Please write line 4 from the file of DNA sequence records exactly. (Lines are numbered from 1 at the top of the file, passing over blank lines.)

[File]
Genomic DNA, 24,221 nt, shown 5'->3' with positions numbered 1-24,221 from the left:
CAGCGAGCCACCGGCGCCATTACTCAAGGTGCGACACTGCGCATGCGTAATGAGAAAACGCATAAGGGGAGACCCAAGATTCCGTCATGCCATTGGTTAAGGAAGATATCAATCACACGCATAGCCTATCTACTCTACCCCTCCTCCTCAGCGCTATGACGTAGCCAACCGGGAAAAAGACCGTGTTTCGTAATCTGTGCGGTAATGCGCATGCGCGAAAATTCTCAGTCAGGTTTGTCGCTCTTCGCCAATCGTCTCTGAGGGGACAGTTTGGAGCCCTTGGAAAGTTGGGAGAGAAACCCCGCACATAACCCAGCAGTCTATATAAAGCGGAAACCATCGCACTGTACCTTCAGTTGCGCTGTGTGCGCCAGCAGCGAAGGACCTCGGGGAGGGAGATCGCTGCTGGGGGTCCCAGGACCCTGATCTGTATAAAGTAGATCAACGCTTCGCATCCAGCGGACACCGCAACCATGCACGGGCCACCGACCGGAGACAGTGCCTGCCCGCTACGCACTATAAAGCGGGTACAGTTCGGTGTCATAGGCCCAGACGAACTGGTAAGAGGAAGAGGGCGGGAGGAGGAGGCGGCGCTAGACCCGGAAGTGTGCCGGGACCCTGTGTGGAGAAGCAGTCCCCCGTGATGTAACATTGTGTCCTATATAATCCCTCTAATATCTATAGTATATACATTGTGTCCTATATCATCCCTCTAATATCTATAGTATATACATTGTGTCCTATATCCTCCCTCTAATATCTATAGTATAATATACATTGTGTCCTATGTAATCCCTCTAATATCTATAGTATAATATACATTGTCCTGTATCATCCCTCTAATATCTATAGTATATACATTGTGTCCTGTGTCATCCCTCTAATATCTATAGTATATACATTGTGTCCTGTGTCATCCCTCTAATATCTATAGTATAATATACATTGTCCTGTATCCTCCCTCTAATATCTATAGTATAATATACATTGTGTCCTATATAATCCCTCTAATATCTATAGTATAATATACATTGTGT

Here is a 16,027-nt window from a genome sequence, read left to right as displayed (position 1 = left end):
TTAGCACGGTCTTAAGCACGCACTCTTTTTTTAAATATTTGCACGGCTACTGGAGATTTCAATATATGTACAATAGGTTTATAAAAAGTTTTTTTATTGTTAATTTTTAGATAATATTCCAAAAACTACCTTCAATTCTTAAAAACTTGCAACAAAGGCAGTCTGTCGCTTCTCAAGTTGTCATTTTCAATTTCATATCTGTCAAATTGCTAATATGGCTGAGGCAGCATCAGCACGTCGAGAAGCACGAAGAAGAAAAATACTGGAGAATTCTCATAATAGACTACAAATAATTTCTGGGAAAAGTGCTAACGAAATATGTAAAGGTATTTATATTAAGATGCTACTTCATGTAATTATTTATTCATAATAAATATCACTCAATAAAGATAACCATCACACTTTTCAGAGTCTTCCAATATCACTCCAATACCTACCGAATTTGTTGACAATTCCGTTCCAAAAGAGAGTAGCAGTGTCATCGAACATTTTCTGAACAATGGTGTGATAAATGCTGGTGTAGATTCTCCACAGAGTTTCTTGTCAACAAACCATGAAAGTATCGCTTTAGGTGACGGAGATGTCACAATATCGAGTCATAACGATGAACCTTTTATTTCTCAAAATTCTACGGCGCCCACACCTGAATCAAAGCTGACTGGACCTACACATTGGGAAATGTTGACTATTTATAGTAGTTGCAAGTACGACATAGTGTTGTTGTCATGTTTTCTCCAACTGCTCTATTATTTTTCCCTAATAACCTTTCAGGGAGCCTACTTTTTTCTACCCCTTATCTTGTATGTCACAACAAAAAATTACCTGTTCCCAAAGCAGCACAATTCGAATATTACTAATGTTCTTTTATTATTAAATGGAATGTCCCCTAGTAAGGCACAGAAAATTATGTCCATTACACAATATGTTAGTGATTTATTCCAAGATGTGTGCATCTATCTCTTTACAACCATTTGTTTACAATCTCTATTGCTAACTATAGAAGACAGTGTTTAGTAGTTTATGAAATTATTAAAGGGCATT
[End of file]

TTAGCACGGTCTTAAGCACGCACTCTTTTTTTAAATATTTGCACGGCTACTGGAGATTTCAATATATGTACAATAGGTTTATAAAAAGTTTTTTTATTGTTAATTTTTAGATAATATTCCAAAAACTACCTTCAATTCTTAAAAACTTGCAACAAAGGCAGTCTGTCGCTTCTCAAGTTGTCATTTTCAATTTCATATCTGTCAAATTGCTAATATGGCTGAGGCAGCATCAGCACGTCGAGAAGCACGAAGAAGAAAAATACTGGAGAATTCTCATAATAGACTACAAATAATTTCTGGGAAAAGTGCTAACGAAATATGTAAAGGTATTTATATTAAGATGCTACTTCATGTAATTATTTATTCATAATAAATATCACTCAATAAAGATAACCATCACACTTTTCAGAGTCTTCCAATATCACTCCAATACCTACCGAATTTGTTGACAATTCCGTTCCAAAAGAGAGTAGCAGTGTCATCGAACATTTTCTGAACAATGGTGTGATAAATGCTGGTGTAGATTCTCCACAGAGTTTCTTGTCAACAAACCATGAAAGTATCGCTTTAGGTGACGGAGATGTCACAATATCGAGTCATAACGATGAACCTTTTATTTCTCAAAATTCTACGGCGCCCACACCTGAATCAAAGCTGACTGGACCTACACATTGGGAAATGTTGACTATTTATAGTAGTTGCAAGTACGACATAGTGTTGTTGTCATGTTTTCTCCAACTGCTCTATTATTTTTCCCTAATAACCTTTCAGGGAGCCTACTTTTTTCTACCCCTTATCTTGTATGTCACAACAAAAAATTACCTGTTCCCAAAGCAGCACAATTCGAATATTACTAATGTTCTTTTATTATTAAATGGAATGTCCCCTAGTAAGGCACAGAAAATTATGTCCATTACACAATATGTTAGTGATTTATTCCAAGATGTGTGCATCTATCTCTTTACAACCATTTGTTTACAATCTCTATTGCTAACTATAGAAGACAGTGTTTAGTAGTTTATGAAATTATTAAAGGGCATT